What it is it?
Craniosacral therapy (CST) was invented in the early 1900s by American osteopath, William Sutherland. It is described by the Craniosacral Therapy Association of the UK as 'a subtle and profound healing form'.
[Sutherland] discovered intrinsic movements of the bones in the head and his further research revealed different rhythms in the body. He inferred, from further observation, and later went on to demonstrate to his satisfaction, that these movements are inextricably linked with mental and emotional health and that restriction of these movements corresponds to a reduction of the natural capacity to self-heal.
CST practitioners believe that they can 'listen with their hands' to up to three separate cranial rhythms (the alleged movement of cerebrospinal fluid (CSF) around the brain and spinal column) and by doing so, diagnose a wide range of conditions — both physical and emotional and many of a serious medical nature.
Further, by gently manipulating the bones that make up the skull and sometimes the spine, they claim they can enable the body's own healing abilities to help to heal these conditions.
Note that is is similar to cranial osteopathy, but we want to concentrate purely on claims made about craniosacral therapy.
How are practitioners trained?
CST practitioners regularly state that they have studied for two years to gain their qualifications. In the UK, however, even the longest courses usually require part time study of less than 50 days on weekends spread over the two-year period. There is no requirement to hold any medical qualifications.
At present, the Craniosacral Therapy Association of the UK (CSTA) is the main organisation representing CST practitioners in the UK.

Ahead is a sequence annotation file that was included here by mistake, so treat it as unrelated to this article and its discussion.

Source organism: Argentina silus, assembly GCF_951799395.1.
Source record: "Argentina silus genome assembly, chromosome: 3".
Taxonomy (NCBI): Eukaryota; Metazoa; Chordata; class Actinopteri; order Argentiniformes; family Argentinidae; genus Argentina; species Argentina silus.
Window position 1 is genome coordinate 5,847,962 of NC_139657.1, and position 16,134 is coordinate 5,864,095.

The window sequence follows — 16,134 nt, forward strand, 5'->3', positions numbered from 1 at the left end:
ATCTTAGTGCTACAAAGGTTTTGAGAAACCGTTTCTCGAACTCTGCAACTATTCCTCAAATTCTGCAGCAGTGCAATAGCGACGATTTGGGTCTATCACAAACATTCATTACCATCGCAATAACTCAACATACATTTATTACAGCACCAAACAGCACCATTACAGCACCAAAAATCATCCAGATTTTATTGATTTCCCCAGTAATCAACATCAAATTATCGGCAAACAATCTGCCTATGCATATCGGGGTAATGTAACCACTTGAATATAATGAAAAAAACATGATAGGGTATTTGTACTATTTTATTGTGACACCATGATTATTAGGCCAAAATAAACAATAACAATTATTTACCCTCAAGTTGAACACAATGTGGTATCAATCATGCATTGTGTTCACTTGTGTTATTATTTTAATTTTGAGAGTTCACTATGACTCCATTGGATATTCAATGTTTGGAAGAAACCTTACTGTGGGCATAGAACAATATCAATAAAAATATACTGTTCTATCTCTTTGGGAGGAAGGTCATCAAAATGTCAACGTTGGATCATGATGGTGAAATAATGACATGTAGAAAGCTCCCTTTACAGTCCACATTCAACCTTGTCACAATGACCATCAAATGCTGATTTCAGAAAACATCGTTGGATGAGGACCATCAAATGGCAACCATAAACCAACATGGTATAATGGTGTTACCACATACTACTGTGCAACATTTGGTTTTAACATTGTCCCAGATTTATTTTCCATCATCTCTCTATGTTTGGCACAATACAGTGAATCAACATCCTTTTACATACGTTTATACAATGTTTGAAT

The CSTA has a Code of Ethics and state that all registered members are bound by this code. In relation to advertising, it states:
All advertising in any medium must be legal, decent, honest and truthful and must conform to the guidelines such as the British Code of Advertising Practice.
What sort of claims are being made?
The list of conditions that some craniosacral practitioners claim to be able to help with is long and varied, ranging from non-specific or relatively minor conditions to far more serious conditions such as Cerebral Palsy, stroke and addictions. Claims to treat allergies, autism, learning difficulties, colic and infertility are commonplace.
What's the evidence?
The evidence proffered to support craniosacral therapy is primarily anecdotal in nature, often taking the form of customer testimonials or case studies put forward by craniosacral practitioners.
The mechanism by which CST practitioners claim they can detect the rhythms of cerebrospinal fluid and by which they claim to influence the body into healing itself are biologically implausible. To date, no robust evidence has been produced that would validate these claimed mechanisms.
Because of this and because there is no good evidence that CST is effective for any condition, it seems likely that any effect perceived by those visiting a CST practitioner is due to placebo.
What's the harm?
There is little doubt that many CST practitioners use gentle techniques that are unlikely to cause any direct harm.
However, like many other healthcare therapies, there may be indirect harm caused by someone visiting a CST practitioner instead of consulting a registered medical practitioner, which may delay or dissuade someone with serious medical conditions from seeking proper and possibly urgently needed medical advice and treatment.
Many examples of this can be found at What's the Harm?
EBM-First's section on craniosacral therapy.
Skeptic Barista's blog posts on craniosacral therapy.
The Skeptic's Dictionary on craniosacral therapy.
Quackwatch: Why Cranial Therapy Is Silly gives a good overview on the beliefs, claims and scientific plausibility of craniosacral therapy.
DC's Improbable Science: Cranial Osteopathy at the Royal London Hospital for Integrated Medicine, and inaction by Dr Gill Gaskin — craniosacral claims being made by the Royal London Hospital for Integrated Medicine (RLHIM) have been challenged and is an excellent example of how this type of unproven therapy can gain some level of credibility if not challenged.